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Do plant species with different growth strategies vary in their ability to compete with soil microbes for chemical forms of nitrogen?

Research output: Contribution to Journal/MagazineJournal articlepeer-review

<mark>Journal publication date</mark>01/2008
<mark>Journal</mark>Soil Biology and Biochemistry
Issue number1
Number of pages10
Pages (from-to)228-237
Publication StatusPublished
<mark>Original language</mark>English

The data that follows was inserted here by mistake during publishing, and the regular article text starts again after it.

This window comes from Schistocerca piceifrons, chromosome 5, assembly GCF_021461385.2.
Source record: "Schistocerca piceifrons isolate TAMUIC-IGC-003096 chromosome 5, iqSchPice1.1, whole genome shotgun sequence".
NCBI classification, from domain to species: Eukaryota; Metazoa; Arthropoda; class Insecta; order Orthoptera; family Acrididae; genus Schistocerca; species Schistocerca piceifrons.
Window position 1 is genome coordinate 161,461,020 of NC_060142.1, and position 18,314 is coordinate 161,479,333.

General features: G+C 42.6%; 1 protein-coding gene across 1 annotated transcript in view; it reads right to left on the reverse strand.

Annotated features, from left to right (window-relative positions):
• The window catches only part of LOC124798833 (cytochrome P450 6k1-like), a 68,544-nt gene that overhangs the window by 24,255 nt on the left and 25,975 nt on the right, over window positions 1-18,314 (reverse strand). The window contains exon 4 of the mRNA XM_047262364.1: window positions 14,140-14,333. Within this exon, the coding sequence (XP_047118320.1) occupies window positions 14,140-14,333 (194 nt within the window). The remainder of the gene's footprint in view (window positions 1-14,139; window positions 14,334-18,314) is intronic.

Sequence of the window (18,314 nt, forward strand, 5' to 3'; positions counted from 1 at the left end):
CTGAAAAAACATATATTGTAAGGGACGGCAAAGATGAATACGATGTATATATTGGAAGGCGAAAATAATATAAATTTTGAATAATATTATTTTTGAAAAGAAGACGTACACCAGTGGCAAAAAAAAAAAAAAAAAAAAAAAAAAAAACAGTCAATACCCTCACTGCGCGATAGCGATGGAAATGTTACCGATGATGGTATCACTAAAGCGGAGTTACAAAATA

We used dual labelled stable isotope (13C and 15N) techniques to examine how grassland plant species with different growth strategies vary in their ability to compete with soil microbes for different chemical forms of nitrogen (N), both inorganic and organic. We also tested whether some plant species might avoid competition by preferentially using different chemical forms of N than microbes. This was tested in a pot experiment where monocultures of five co-existing grassland species, namely the grasses Agrostis capillaris, Anthoxanthum odoratum, Nardus stricta, Deschampsia flexuosa and the herb Rumex acetosella, were grown in field soil from an acid semi-natural temperate grassland. Our data show that grassland plant species with different growth strategies are able to compete effectively with soil microbes for most N forms presented to them, including inorganic N and amino acids of varying complexity. Contrary to what has been found in strongly N limited ecosystems, we did not detect any differential uptake of N on the basis of chemical form, other than that shoot tissue of fast-growing plant species was more enriched in 15N from ammonium-nitrate and glycine, than from more complex amino acids. Shoot tissue of slow-growing species was equally enriched in 15N from all these N forms. However, all species tested, least preferred the most complex amino acid phenylalanine, which was preferentially used by soil microbes. We also found that while fast-growing plants took up more of the added N forms than slow-growing species, this variation was not related to differences in the ability of plants to compete with microbes for N forms, as hypothesised. On the contrary, we detected no difference in microbial biomass or microbial uptake of 15N between fast and slow-growing plant species, suggesting that plant traits that regulate nutrient capture, as opposed to plant species-specific interactions with soil microbes, are the main factor controlling variation in uptake of N by grassland plant species. Overall, our data provide insights into the interactions between plants and soil microbes that influence plant nitrogen use in grassland ecosystems.